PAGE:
1 2

I was talking about the following sentence discussed in the video:

I killed a mouse in my pajamas.

But you are pointing out to something irrelevant to our talk, although existent in the video. That is while I mentioned both the sentence and the time at which it was brought up in the video.

You don't mean that "in my pajamas" is also a "means adjunct"?

BillJIt was Annie who happened to be carrying an umbrella that bumped into the man, though we don't say stuff like that.

Instead of answering my question you tired to put the blame on the sentence from the get-go.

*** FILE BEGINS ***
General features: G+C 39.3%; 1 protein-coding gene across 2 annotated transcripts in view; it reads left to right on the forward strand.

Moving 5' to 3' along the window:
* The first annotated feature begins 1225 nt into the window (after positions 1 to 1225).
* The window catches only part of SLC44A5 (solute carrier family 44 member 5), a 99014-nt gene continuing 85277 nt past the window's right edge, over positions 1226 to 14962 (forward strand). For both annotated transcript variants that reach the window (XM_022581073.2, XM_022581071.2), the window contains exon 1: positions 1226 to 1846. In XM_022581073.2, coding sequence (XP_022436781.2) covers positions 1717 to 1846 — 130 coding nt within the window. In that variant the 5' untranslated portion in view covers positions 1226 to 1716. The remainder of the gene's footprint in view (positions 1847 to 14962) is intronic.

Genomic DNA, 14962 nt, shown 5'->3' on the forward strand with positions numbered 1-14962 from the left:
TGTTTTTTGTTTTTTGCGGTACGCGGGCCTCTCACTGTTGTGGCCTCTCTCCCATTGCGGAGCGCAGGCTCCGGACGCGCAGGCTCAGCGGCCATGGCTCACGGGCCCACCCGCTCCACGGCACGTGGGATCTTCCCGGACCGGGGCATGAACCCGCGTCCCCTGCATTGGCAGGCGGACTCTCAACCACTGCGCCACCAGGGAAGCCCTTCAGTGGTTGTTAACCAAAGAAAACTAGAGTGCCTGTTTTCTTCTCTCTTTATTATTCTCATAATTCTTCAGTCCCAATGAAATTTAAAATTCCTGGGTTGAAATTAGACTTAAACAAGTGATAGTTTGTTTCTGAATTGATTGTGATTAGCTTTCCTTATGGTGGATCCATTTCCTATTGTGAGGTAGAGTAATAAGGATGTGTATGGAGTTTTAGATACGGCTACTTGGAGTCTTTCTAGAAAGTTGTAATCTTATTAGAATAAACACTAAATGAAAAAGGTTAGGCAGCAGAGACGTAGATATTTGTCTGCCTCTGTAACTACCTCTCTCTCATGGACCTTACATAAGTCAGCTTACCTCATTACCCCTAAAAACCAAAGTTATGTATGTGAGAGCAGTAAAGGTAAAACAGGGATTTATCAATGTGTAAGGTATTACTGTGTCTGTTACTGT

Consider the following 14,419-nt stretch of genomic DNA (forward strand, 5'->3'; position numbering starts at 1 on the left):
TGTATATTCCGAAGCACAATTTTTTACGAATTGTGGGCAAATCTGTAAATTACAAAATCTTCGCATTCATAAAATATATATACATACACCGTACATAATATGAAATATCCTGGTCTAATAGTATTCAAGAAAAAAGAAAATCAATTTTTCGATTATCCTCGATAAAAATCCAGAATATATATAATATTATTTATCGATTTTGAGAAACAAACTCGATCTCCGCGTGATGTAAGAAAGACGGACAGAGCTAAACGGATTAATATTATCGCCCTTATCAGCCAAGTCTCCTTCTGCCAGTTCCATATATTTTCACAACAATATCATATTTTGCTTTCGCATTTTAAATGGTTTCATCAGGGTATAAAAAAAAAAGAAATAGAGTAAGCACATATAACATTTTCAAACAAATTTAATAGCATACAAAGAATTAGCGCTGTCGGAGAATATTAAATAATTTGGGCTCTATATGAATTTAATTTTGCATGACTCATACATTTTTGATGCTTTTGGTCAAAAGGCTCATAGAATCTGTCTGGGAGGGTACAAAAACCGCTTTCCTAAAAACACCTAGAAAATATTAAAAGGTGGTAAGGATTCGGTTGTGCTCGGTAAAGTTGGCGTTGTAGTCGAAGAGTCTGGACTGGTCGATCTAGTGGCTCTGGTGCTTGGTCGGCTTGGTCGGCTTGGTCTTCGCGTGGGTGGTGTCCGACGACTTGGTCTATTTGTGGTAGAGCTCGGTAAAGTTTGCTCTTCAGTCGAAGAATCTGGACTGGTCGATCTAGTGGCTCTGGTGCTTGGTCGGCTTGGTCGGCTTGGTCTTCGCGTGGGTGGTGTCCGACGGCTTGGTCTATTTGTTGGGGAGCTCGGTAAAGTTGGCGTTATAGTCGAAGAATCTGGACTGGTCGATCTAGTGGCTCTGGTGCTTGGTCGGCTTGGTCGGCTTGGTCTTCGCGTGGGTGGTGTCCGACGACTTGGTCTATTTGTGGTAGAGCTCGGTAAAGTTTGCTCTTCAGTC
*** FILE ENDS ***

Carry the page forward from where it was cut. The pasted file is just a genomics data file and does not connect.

As I told you before, it's a sentence produced by a native speaker, which is also a linguist. Would it be really reasonable to give a student such answer, i.e, that your sentence is infelicitous? What if a teacher decides to take the exact sentence from the book (whose author is of great gravitas all over the world) for their students to draw its diagram in an exam? Should the students say, "Please, change your sentence, dear teacher, because it doesn't strike BillJ as felicitous"?

P.S. I am about to retire for the night. I'd be back tomorrow if you liked to continue the discussion. But I expected you, BillJ, more than what I saw tonight.

Students: We have free audio pronunciation exercises.